9. I am grateful to the staff at Menninger, at the step-down program, and to my therapist, because without them to help me, teach me, and give me some guidance, I don’t think I would be where I am today.
  10. I am grateful to USC for letting me into their online MSW program, which I’ve recently finished my first semester with (did really well, too). It’s a big change for me, and I hope that when I am done I can go on and help others who have had similar mental health issues because of what I learn in the program.
  11. I am grateful to the authors who inspire me, whether they are in work related to my prospective field (such as Brene Brown), to my former area of expertise (J.R.R. Tolkien and C.S. Lewis, among others), or purely fictional works (David Gemmell and Elizabeth Moon, to name a few) because even in times when I feel like there is very little to be hopeful for, I can turn to their works and realize that even people who have been through darker things than I can find the light.
  12. I’m grateful to all sorts of media, really, for helping me to find ways to express myself, to vent or channel my feelings, to inspire myself, find hope, feel encouraged, or find characters to emulate – or even just lose myself in entertainment for a while when things get too hairy. Movies, books, music, video games, there are all sorts of titles I could name, and many of them I have in my blog over the past two years.
  13. I am grateful for my time as an atheist, because I think it taught me a great deal – like, among other things, that it is entirely possible for a person to be moral and good without belief in God – and I am grateful to my return to faith, for what it has taught me about spirituality, belief, and hope. I don’t know that I’ll ever be a member of any particular branch of Christianity again, and I can’t think of anybody weird enough to go along with my beliefs, but I’m willing to discuss them if you are.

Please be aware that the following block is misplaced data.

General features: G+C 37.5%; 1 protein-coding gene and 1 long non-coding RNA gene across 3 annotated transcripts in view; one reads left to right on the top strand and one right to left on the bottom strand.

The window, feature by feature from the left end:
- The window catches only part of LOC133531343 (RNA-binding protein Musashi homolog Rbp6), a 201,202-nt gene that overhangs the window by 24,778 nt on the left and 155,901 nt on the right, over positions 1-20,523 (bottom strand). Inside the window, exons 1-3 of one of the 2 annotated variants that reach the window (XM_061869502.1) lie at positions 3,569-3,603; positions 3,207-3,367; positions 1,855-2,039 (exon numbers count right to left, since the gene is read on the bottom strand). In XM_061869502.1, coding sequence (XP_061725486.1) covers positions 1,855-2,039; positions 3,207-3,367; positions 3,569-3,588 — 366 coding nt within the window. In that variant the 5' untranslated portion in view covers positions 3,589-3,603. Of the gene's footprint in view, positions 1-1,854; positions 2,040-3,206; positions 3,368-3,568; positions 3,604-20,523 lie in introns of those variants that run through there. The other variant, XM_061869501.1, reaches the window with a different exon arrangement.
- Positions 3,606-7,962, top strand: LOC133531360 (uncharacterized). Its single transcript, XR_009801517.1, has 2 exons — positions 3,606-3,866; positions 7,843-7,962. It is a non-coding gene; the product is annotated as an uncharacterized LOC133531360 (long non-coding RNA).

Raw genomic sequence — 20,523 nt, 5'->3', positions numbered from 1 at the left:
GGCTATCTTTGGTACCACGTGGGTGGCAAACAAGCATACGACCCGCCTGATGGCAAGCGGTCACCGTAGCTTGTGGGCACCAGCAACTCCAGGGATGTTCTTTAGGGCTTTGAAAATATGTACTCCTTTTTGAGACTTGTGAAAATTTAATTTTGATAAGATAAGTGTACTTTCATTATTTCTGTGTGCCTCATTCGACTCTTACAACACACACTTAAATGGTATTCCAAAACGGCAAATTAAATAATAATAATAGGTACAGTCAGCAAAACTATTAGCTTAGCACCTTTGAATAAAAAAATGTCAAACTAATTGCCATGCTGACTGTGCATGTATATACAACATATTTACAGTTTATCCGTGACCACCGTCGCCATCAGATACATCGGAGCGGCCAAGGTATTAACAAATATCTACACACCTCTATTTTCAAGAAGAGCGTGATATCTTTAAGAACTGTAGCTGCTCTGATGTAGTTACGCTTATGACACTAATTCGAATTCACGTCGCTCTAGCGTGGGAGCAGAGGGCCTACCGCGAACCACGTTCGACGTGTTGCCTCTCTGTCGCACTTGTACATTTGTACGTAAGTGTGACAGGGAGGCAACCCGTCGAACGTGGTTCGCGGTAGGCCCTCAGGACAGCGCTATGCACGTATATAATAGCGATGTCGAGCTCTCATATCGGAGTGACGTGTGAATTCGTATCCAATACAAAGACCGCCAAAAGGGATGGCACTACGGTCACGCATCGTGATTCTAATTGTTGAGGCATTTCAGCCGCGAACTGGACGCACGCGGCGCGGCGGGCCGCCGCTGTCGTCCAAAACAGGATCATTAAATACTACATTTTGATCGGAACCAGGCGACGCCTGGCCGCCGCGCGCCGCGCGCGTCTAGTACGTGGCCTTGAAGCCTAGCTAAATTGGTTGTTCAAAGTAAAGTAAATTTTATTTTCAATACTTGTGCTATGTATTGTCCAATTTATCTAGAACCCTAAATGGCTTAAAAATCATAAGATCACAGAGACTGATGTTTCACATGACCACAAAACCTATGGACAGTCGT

14. I’m grateful for Facebook, despite the hate a lot of social media gets; it has allowed me to keep in touch, and get back in touch with, many people whom I would otherwise not get a chance to talk to ordinarily, and who have often proven to have remarkable insights, as well as awesome senses of humor.

That’s my list for now, and it may well expand as things come to me; this is a pretty early list – just what came to me as I sat down and banged this entry out, so please don’t feel offended if it doesn’t look like you fit into one of the above listings. If you would prefer that I actually name you, or that I remove your name, let me know, as well. Above all, as this season continues, whether you are Christian or Jewish, Muslim or Hindu, atheist or agnostic, or anything else (got any Pastafarians out there?), remember the immortal words of Abraham Lincoln, as spoken to Bill S. Preston, Esquire, and Ted Theodore Logan: “Be excellent to each other. And… PARTY ON, DUDES!”


One comment on “Tidings of Comfort and Joy

  1. heatheremme says:

    Be excellent to each other is my entire “religious” philosophy (with a hint of first do no harm.) Gratitude can be hard looking from the bottom up. You wear it well.

Leave a Reply

Fill in your details below or click an icon to log in:

WordPress.com Logo

You are commenting using your WordPress.com account. Log Out /  Change )

Google+ photo

You are commenting using your Google+ account. Log Out /  Change )

Twitter picture

You are commenting using your Twitter account. Log Out /  Change )

Facebook photo

You are commenting using your Facebook account. Log Out /  Change )


Connecting to %s